My personal procedure is to save the video tapes and to burn a copy of the captured mpg file onto a DVD as a data disk. There just isn't any room left on my movie DVDs for another 4 gig file. One of the reasons I don't capture my home video as an avi file is that it won't fit on a single data DVD disk. I also save all the Videowave project files in the hope that if I lose or destroy a DVD, I'll be able to continue to use EMC 7 in the future to fairly easily reconstruct the DVD (this may be a futile hope since it isn't maintained). I have a (also futile) hope that future versions of EMC might be able to use the project files as well. And finally, I create several copies of each DVD production and distribute to family members.

 

I have, in fact, gone back to the mpg files on data DVD's and created new Videowave productions with a different topical focus. On one occasion I went to retrieve a file from a Memorex DVD (with a purple colored backing) and found it quite difficult to get the file. I was stunned and found 2 more disks (with the purpe backing) that gave me difficulty. I was eventually able to get the files to my hard drive and backed them up on Sony Accucore DVD's. The point is this.... nearly all media are volatile.... even tape backup on main frame computers become unstable after 5 years, which I discovered by experience at my job many years ago. DVD's seem to be much more stable, but I suspect that only the higher quality DVD's are stable for many years.

 

Of course, I must qualify this response as simply my experience and opinion. I'm sure one of the guru's here will explain that this response is not exactly correct.... but oh well, perhaps this discussion might have a sand grain of usefulness to you.

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If you capture the movies as DivX avi, a 'standard' Hollywood size will fit into about 600 - 700 MB. It's when they get rendered to the vob format for DVD players that they shoot up to over 4 GB. For avi files, the measurement is in file size - for rendered ones it's the duration.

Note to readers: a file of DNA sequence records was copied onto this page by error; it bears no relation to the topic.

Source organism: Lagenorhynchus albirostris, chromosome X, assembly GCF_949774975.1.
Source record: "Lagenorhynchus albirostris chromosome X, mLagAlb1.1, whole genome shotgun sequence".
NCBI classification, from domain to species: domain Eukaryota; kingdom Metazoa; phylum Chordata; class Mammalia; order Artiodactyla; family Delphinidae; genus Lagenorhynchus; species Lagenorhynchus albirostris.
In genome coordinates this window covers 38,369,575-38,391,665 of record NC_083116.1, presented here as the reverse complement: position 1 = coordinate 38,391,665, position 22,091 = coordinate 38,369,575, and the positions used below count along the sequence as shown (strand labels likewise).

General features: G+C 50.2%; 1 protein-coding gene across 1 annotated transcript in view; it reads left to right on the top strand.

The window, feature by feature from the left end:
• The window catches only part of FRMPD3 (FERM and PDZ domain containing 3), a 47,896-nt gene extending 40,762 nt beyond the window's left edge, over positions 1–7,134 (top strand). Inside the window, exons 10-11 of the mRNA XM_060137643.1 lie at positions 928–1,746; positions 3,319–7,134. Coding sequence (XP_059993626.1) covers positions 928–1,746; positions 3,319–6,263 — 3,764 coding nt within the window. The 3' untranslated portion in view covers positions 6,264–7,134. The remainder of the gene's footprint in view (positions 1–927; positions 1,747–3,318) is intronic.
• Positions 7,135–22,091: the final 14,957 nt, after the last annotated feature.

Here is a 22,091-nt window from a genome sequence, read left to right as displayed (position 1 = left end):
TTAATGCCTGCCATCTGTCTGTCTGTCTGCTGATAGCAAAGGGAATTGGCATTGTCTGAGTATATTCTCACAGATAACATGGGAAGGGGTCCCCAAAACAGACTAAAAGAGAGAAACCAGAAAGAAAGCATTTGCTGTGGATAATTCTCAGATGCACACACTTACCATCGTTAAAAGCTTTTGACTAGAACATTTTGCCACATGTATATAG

So - basically, you can save a lot of your movies on DVD if you use the DivX compression codecs (and some of the better quality DVD players CAN play back DivX files)

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Has anyone else thought about this?

Should I save all the orginal avi's separately, or is there a way to save the original files on the DVD you created also?

 

Yes, we've thought about this, and it's a matter of cost and time. You've got choices and there's no 'best' way. The suggestions so far have been very good, but here are some more.

 

First, I'd prioritize those memories and pick the ones that you consider the most precious. Those are the ones that you want to back up in more than one way.

 

Then make more than one copy of all the DVDs and store one offsite. And making Data DVDs with mpeg2 or divx files are good too.

 

Also, external hard drives (or an internal hard drive in an external case) works for storing another copy of the DVD on a hard drive.

 

If you are using VideoWave and have a DV Camcorder, I'd do a File\ Output production as..... for DV Camcorder and store it back on a new tape. That's the most efficient way of saving it as DV AVI. ( Yes, the tape might fade over time, but the DVD might fade too.) Keep the camcorder and the A/C adapter and you'll be able to import them in the future if standards change.

 

If you're storing photos, I'd suggest putting the original quality photos on data DVDs and consider some type of online storage.

 

Most importantly, don't put those tapes and DVDs in the closet for 10 years and forget about them. Every couple of years, check to make certain that you've got equipment that will play them and that they are playable. If one method fails, you can still recover from the second way.

 

Questions?